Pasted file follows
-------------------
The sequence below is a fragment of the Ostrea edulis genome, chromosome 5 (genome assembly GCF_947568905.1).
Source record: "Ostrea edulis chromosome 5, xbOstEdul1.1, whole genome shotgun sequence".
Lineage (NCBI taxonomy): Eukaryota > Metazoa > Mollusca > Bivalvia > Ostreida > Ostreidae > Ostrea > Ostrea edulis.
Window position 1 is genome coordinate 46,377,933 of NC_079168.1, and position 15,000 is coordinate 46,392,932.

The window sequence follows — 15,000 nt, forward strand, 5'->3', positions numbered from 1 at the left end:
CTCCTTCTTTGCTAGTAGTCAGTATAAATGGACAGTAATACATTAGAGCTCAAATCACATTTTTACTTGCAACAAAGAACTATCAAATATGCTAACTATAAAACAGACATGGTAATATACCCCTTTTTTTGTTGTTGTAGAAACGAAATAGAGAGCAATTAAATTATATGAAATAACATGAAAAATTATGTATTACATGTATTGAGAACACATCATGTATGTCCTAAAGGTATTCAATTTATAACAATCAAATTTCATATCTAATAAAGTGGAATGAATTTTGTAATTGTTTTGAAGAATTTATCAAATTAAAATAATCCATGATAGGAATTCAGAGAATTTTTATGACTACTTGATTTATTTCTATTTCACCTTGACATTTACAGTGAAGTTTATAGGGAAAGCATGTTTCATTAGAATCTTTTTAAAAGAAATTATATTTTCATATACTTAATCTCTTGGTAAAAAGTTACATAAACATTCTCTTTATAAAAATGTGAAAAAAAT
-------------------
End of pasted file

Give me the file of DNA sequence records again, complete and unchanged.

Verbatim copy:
The sequence below is a fragment of the Ostrea edulis genome, chromosome 5 (genome assembly GCF_947568905.1).
Source record: "Ostrea edulis chromosome 5, xbOstEdul1.1, whole genome shotgun sequence".
Lineage (NCBI taxonomy): Eukaryota > Metazoa > Mollusca > Bivalvia > Ostreida > Ostreidae > Ostrea > Ostrea edulis.
Window position 1 is genome coordinate 46,377,933 of NC_079168.1, and position 15,000 is coordinate 46,392,932.

The window sequence follows — 15,000 nt, forward strand, 5'->3', positions numbered from 1 at the left end:
CTCCTTCTTTGCTAGTAGTCAGTATAAATGGACAGTAATACATTAGAGCTCAAATCACATTTTTACTTGCAACAAAGAACTATCAAATATGCTAACTATAAAACAGACATGGTAATATACCCCTTTTTTTGTTGTTGTAGAAACGAAATAGAGAGCAATTAAATTATATGAAATAACATGAAAAATTATGTATTACATGTATTGAGAACACATCATGTATGTCCTAAAGGTATTCAATTTATAACAATCAAATTTCATATCTAATAAAGTGGAATGAATTTTGTAATTGTTTTGAAGAATTTATCAAATTAAAATAATCCATGATAGGAATTCAGAGAATTTTTATGACTACTTGATTTATTTCTATTTCACCTTGACATTTACAGTGAAGTTTATAGGGAAAGCATGTTTCATTAGAATCTTTTTAAAAGAAATTATATTTTCATATACTTAATCTCTTGGTAAAAAGTTACATAAACATTCTCTTTATAAAAATGTGAAAAAAAT